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Intro new chicks to cold

post #1 of 4
Thread Starter 
Okay I tried to submit this post before but it didn't go through! I wanted some advice on integrating some hens into the cold weather. They are all cochins. We currently have a rooster and he's been outside for some time without any issue. However we just got some new ladies! We have two groups (and yes they are separated right now). The older ones will be 6 weeks on 12/9. The younger ones are only a week old. The daytime temp here has been between 30-45°. How long until the older ones can be outside in the coop full time? We just recently got these also. Yesterday was a nice day and I put them outside in a fenced in area for about an hour or so and they seemed to do well, but since it was only their first time ever outside I didn't want them to be out too long. Some things I've read vary greatly in the ages for having them outside. Some seem to say in another week or two I could have them outside/in the coop full time, other things say to wait until almost 15 weeks. The room that they are currently in isn't an incredibly well insulted room, so it's not like they're going from being in something 75° to 35° with no transition. I just want to make sure I'm doing this right since this is the first time!
post #2 of 4

15 weeks is insane. With more and more urban chicken owners there is more and more over protection information. Chickens can certainly be pets but they don't need to wear sweaters or be coddled. What your looking for is a fully feathered bird to go outside. Age will vary by breed and how hot you keep the brooder as to how fast they will feather out. In the spring I put chicks out at 4 weeks and as it warms up the next batch of chicks goes out at 3 weeks. As we are going into winter you do want to ensure full feathering so a later age would be recommended.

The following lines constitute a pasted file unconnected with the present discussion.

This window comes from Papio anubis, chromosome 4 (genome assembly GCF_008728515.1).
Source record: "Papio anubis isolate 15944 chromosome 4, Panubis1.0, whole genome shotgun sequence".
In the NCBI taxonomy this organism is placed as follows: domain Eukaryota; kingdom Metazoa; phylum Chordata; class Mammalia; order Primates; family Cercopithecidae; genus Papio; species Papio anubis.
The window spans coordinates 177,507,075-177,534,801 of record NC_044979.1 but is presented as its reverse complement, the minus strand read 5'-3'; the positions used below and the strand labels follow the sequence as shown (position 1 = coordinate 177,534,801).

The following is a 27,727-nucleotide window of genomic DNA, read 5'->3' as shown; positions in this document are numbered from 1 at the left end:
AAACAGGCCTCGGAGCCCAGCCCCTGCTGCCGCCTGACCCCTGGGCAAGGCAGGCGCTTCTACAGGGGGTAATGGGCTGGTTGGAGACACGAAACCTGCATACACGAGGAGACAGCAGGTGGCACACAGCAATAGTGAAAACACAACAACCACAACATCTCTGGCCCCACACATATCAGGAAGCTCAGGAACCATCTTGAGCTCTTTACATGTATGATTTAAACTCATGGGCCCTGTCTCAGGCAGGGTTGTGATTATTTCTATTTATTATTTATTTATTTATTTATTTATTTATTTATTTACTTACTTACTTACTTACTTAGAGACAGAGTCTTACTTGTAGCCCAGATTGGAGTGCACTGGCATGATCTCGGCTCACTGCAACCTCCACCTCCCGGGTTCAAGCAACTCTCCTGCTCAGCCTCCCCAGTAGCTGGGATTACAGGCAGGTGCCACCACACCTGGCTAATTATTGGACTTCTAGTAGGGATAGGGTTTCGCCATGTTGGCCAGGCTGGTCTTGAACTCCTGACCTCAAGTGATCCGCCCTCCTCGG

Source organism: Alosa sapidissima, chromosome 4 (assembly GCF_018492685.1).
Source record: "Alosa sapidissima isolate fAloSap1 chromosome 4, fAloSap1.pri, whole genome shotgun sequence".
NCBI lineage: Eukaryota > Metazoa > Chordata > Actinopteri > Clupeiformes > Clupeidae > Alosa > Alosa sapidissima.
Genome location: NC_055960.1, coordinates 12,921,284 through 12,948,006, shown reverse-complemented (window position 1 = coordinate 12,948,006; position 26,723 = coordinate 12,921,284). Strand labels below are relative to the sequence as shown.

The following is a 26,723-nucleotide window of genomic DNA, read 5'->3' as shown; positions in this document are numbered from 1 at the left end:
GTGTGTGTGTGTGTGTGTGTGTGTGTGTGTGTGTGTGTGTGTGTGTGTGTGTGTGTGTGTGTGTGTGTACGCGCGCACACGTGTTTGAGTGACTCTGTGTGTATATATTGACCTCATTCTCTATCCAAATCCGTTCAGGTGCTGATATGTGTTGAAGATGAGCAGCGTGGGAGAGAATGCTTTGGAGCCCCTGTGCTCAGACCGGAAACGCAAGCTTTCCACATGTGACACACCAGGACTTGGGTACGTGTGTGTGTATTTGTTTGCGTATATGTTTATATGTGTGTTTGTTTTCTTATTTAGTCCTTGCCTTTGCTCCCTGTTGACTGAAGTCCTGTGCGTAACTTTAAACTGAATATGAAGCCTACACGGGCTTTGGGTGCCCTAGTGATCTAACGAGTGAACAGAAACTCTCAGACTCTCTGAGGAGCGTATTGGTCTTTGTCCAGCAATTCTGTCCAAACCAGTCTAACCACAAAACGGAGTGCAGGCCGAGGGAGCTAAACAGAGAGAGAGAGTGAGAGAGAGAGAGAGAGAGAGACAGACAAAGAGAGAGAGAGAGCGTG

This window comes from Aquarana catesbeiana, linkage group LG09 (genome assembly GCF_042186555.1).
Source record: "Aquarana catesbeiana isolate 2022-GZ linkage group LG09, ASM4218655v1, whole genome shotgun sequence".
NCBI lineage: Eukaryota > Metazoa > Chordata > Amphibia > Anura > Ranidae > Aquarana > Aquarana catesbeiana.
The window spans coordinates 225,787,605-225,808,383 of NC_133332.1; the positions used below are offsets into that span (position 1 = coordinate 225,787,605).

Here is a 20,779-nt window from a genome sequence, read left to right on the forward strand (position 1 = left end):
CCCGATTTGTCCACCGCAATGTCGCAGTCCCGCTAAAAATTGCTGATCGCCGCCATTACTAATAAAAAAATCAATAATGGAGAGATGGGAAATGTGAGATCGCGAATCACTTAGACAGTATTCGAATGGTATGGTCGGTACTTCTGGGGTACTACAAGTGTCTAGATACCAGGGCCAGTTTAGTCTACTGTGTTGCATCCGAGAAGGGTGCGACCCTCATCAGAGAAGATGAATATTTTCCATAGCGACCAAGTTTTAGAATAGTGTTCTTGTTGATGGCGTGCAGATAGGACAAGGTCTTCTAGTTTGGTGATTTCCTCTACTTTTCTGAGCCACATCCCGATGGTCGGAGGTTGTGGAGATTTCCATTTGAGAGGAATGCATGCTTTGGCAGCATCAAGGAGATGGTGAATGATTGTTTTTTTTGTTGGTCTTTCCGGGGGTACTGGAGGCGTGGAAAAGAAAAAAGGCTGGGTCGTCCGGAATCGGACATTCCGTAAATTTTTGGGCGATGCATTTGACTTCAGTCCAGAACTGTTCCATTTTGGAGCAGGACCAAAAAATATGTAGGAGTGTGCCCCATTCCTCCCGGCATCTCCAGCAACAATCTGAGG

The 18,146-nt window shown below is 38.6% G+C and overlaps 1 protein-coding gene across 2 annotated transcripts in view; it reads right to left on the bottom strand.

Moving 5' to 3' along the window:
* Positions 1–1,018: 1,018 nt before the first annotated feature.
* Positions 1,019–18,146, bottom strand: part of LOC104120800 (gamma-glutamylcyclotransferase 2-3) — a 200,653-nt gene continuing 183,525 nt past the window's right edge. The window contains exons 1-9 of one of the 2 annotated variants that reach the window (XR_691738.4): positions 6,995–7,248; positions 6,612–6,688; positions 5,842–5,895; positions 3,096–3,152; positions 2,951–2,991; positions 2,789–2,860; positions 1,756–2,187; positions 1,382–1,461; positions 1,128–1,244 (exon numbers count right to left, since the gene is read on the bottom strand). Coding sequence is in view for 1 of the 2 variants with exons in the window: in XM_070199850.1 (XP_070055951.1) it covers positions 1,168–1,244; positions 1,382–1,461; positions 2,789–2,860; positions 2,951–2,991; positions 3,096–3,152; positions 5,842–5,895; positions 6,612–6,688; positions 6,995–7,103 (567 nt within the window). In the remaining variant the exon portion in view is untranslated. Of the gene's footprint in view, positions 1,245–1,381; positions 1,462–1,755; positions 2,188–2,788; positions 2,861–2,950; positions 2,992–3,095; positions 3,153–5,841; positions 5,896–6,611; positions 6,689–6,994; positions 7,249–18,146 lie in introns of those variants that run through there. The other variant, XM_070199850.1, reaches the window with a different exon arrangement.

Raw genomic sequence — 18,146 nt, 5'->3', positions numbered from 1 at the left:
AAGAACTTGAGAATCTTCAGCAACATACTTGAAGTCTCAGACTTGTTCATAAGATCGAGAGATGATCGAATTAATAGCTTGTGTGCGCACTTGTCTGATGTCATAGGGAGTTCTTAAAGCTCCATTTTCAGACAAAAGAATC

An important note on weaning from brooder is to acclimate the birds by providing less heat. I do this by turning off the heat for hours at a time during the day then it's off all day then it's off completely. This is done over a week to week and half long period to acclimate them to my coldest room temperature which will be 60-65F. This year I had a garage so actually don't know the ambient temp they were acclimated to before putting outside. Might have been 50-55F. The thing to keep in mind is you can shock an animal by taking it from a 80+ degree brooder and putting outside in the elements where it is freezing at night, it needs adjustment time. The action of lowering brooder temp will also promote feather growth. This is how I get 4 week old birds out in 45F high and frost nights in spring.

 

Being winter if I had to say an age it would be 6 weeks. Seems a good age for full feather, my 4 week olds are not complete feathered and do fine but the temps are rising daily that time of year.


Edited by Egghead_Jr - 12/8/15 at 3:52am

Everybody talks about the weather, but nobody does anything about it.